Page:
When I started writing my first roman policier in the late 1990s and when I published my first novel the French press was interested in the subject despite the fact I was writing in Arabic. The magazine Jeune Afrique published an article entitled: Morocco Goes on a Whim. The review read “…the Arabic language cannot access the romantic space of noir fiction.” The journalist here had a diminishing vision, and is quite unfair: he justified himself by saying that Arabic is the sacred language of The Qu’ran. So, for him, the Arabic language is too sacred to be malleable – but we forget that it is a language used by great writers throughout history to express themselves.
Morocco implemented a moderate revolution at end of the 1980s, known as Années de plomb (years of lead). This also brought about a rehabilitation of the image of the police in the eyes of Moroccans. There was an improvement in the police, the means of oppression and torture were no longer used, or at least used less; there was a clear improvement to conditions of detention, and punishment to police officers who do not respect the guidelines. As a result, there was also an improvement in the general climate of human rights, including freedom of expression, which was seen through the medium of independent newspapers and magazines.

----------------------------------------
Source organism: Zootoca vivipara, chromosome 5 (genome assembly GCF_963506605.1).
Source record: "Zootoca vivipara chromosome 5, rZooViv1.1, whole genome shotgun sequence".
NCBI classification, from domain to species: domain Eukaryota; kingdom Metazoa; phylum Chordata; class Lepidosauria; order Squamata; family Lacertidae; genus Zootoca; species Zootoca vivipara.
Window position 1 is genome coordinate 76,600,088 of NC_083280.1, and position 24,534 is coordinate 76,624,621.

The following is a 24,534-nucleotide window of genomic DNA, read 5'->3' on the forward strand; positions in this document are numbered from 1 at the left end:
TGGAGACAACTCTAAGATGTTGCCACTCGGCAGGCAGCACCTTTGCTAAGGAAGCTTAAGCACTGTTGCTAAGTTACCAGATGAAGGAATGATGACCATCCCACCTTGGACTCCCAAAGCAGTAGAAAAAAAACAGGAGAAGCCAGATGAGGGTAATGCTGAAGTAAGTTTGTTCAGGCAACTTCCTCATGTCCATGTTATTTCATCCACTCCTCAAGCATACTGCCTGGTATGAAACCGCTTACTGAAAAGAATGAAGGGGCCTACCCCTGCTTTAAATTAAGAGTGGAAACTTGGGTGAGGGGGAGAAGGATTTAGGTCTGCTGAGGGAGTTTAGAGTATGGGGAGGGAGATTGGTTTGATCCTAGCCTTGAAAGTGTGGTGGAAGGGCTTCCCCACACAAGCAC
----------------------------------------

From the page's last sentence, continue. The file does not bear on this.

It was seeing the country implement these improvements that pushed me to write roman policier novels. In my first novels, my goal was to bring the reader in tune with the novel status quo that the policeman is not a person outside the norm, nor above any law, but a person like all the others. The policeman has a duty and he renders services to the people by applying the law without being above the it.
These first novels were positively received by readers and the press. But then I had a desire to change the image of the torturer – that was stuck to policeman – to a new modern image, consistent with the new political era, in which ex-political prisoners begin to occupy important positions in the state. In the year 2000 I wrote Whitefly, and despite being written in Arabic, Catherine Simon from Le Monde wrote: “Whitefly is without a doubt the best of all that has been published with the action that takes place between Tangier, Agadir and the author stages, around the police plot of the current problems: illegal immigration; rivalry between Moroccan and Spanish farmers; organized crime; the question of unemployed graduates; a Dashiell Hammett is born! The ingredients and expectations are there.” It was then that Harvard University researcher and translator Jonathan Smolin noted that roman policier novels did not exist in Arab countries, something he discussed in his PhD. Jonathan went on to translate two of my novels The Final Bet and The White Fly. Currently, Hoopoe (an imprint of AUC Press) has commissioned a series of roman policier novels from me with Casablanca as the central city, and the snake, Detective Hanash, as the central character. Bled Dry is the first novel of this collection and appeared in 2018.
Bled Dry is the first book in a new crime detective series published by Hoopoe, an imprint of AUC Press, available now.